This is Will's family name. He is the fourth consecutive William, though not all have been the eldest son. Will’s parents left Liverpool for Harwich in 1946. Of their five sons, Frank 1939-2016, Leslie 1944, and Eric 1948 were born in Liverpool, and two, Dave 1950 and Will 1960, in Essex.
Bramhill is almost certainly a place name, with the obvious candidate being Bramhall near Stockport, Manchester. Some Bramhills may be named after the hamlet in Hampshire or belong to a cluster who hail from Devon. Variants include Bramhall, Brammall, Brimhall and Bremil.
• Will’s dad, William Frank 1913-97, had an adventurous life. He went to sea at 13, seeing a world that was still largely unspoilt. He was sunk on the Ponzano in 1939, sailed in the wartime Atlantic convoys, rescued passengers from the sinking bow of Duke of York in 1953 and effected a roll on Avalon to make Spurs fans seasick after they rioted in Rotterdam in 1974.
• Grandad William John 1883-1922 suffered lung damage as he rescued a workmate in a factory accident — either at Bibby’s in 1911 or at a gun-cotton factory in the Rossendale valley during the First World War.
• Great grandad William James was a survivor of the Liverpool lifeboat disaster of 1892. His father John was also a lifeboatman for the Mersey Docks and Harbour Board.
• The farthest we can get back with certainty is to a Thomas Bramhill of Liverpool who was probably born in the 1770s or 1780s. The records show that two or three Thomases were born within ten years in the Liverpool “villages” of Huyton or Childwall. Without censuses, it is impossible to tell which Thomas is ours, so our Bramhill tree comes to a full stop.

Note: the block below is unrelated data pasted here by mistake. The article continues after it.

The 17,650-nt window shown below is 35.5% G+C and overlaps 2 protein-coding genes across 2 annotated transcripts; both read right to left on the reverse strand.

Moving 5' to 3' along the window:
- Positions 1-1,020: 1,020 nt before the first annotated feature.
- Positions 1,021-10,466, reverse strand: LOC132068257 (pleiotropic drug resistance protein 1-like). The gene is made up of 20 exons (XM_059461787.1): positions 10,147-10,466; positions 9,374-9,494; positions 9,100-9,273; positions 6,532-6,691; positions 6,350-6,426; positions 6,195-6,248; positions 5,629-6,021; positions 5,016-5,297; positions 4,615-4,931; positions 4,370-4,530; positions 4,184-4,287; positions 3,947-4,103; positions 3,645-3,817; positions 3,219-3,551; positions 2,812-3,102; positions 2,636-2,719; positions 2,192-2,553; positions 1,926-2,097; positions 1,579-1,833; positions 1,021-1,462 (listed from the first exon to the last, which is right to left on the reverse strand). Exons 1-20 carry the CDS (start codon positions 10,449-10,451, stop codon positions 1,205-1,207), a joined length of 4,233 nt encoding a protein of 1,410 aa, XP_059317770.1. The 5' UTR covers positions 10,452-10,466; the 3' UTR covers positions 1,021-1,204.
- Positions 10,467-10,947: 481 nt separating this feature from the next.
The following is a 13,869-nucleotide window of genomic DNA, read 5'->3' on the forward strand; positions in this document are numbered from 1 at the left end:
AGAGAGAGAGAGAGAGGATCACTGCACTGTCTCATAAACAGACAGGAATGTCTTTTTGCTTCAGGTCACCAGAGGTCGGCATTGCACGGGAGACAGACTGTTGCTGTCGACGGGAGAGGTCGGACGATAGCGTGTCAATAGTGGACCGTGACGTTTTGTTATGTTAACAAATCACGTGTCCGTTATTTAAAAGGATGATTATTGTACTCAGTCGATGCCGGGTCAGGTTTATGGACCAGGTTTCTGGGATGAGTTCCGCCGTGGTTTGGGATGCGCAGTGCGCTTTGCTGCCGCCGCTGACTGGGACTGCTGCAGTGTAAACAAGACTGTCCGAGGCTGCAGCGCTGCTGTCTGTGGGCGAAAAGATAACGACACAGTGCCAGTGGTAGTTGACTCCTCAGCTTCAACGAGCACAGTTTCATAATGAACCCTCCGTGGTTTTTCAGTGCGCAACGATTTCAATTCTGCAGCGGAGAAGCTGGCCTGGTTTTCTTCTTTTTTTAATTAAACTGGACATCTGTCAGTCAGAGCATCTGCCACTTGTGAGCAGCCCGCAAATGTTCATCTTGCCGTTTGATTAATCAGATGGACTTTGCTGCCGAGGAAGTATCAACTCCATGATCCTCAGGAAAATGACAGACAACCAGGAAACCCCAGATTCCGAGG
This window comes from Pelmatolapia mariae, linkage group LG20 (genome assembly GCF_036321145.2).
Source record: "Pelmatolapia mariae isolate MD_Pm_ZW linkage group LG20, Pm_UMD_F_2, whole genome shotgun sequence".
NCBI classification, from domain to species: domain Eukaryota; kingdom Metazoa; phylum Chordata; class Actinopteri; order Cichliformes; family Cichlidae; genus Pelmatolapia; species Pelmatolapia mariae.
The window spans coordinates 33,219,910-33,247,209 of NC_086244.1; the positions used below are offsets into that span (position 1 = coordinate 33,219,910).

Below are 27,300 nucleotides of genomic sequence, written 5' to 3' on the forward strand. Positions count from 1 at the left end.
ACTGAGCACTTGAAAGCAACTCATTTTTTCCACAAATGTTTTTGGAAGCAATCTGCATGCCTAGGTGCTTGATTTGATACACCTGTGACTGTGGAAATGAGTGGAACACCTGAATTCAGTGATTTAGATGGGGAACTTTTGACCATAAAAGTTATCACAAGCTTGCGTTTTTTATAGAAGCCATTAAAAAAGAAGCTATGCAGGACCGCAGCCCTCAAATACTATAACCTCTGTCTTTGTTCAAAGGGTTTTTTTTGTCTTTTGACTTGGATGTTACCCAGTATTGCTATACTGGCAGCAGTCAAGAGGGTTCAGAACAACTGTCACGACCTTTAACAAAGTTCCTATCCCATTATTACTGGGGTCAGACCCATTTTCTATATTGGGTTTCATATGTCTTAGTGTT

• Thomas might have been a publican. His son John, of Gibraltar Street, north of the Pier Head, was a boatman and carter; grandson William James was a boatman; great great grandson William Frank (Will’s father), was a ship’s captain and three of Will’s brothers went to sea. Saltwater runs in our veins.
• We have a DNA connection with the Bramhills of the Isle of Axholme, Lincolnshire. Their tree, however, goes back to 1648 and it is still on the River Humber. It is likely that both families have their roots in Bramall Hall in Bramhall, near Stockport. There is also a DNA link with the Carrington family – and they took their name from the manor of Carrington, 15 miles from Bramhall.
Want to know more about the Bramhills and associated families? We’ve put together these files